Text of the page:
“Alas! Are we no better off now than we were back in the harems? Surely there must be some promising destinations.”

“My research has uncovered some possibilities. For example, there are some people in a land called Colorado who shave their heads and believe the key to happiness consists in sitting down on the floor and thinking about nothing.”

“How intriguing! Shall we go?”

“Your wish is my command.”

And, saying this, he pushed a gear and the machine began to speed forward at a tremendous rate. The world outside became an indistinct blur; we passed over clouds, mountains, lakes, rivers, and towns, all in an instant. The wind blew so fiercely that I was sure I would be thrown off the machine and fall to my doom. But before I could gather my senses we had slowed down and had begun descending rapidly; in five minutes we were safely on ground. We had traveled so far west that it was late afternoon, and the sun was shining brightly.

After we climbed out of the machine down onto the sandy soil, Professor pulled out a little device from his pocket and pressed a button. Suddenly our contraption vanished from view.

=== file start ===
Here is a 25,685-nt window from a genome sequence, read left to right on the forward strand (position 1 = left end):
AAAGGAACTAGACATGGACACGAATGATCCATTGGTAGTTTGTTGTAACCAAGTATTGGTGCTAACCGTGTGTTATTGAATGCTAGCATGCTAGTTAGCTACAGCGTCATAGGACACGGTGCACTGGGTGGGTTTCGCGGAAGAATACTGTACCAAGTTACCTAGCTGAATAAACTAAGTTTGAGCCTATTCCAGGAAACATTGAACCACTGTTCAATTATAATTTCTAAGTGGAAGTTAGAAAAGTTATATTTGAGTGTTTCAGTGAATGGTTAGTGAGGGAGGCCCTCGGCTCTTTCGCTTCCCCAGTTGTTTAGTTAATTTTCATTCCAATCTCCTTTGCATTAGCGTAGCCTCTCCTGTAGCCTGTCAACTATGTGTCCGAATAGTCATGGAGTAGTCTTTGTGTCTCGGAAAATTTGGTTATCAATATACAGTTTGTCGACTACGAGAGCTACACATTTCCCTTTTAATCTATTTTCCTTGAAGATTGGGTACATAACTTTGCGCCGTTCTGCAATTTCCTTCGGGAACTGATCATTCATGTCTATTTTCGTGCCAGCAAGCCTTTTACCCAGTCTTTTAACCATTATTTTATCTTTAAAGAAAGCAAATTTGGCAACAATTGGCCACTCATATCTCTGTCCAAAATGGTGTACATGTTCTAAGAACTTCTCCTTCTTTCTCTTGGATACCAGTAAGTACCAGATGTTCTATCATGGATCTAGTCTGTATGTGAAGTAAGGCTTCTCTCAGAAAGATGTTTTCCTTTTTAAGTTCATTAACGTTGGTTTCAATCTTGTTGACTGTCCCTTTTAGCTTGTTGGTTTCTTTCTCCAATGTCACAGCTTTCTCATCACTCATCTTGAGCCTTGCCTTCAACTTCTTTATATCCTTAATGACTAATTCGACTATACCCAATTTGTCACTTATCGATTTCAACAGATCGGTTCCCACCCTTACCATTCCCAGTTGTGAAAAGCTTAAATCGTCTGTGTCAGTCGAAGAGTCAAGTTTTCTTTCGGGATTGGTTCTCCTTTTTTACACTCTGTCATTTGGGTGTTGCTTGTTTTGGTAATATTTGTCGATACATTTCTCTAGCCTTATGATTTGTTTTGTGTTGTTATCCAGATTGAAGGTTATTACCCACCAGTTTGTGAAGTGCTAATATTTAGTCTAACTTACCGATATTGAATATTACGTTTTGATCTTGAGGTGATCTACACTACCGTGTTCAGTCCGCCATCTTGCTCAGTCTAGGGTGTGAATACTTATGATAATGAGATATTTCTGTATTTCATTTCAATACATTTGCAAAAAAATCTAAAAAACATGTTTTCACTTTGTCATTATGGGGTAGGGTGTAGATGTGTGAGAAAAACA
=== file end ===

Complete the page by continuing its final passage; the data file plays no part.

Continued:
“My heavens! Where did it go?” I asked.

“Fear not, my Prince. I have activated its invisibility mode, so that it cannot be stolen while we are gone. Now, follow me.”

Allesprachen led me down into a wooded valley. In the distance I could see a plain white building, surrounded by large green tents. As we neared I spotted people wearing orange robes, walking slowly through the woods, one after the other, in complete silence. Soon we arrived at the central building. The door was open, so we went right inside. At the end of a long, dimly-lit hallway a middle-aged man was seated on an elevated platform, cross-legged, eyes closed.

I felt hesitant, unsure of the proper etiquette and somewhat overwhelmed by the wealth of new experiences. Still, my determination to find happiness spurred me on. I spoke:

“Oh most exalted master. We come from lands far away to learn the secret of true happiness. Please take pity on us, and instruct us in your ways.”

The man did not open his eyes. I wondered if he was asleep, he remained so motionless. But after a few moments he gave an almost imperceptible nod from his head.

All at once, people sprang up from all sides. They led us away to another chamber, stripped away our clothes, gave us our robes, and then shaved our heads and our beards. An elderly lady brought us to a balcony overlooking the valley below. She pointed to two pillows, side by side on the floor.

“Sit here,” she said. “Clear your mind completely. Any time you have a thought, hold your breath until you feel lightheaded. Do this until your mind resembles a pool of water on a windless day.”

Without a word, we obeyed, sitting on those cushions far into the night. I felt dizzy and lightheaded, partly from holding my breath, and partly from the lack of sleep and food.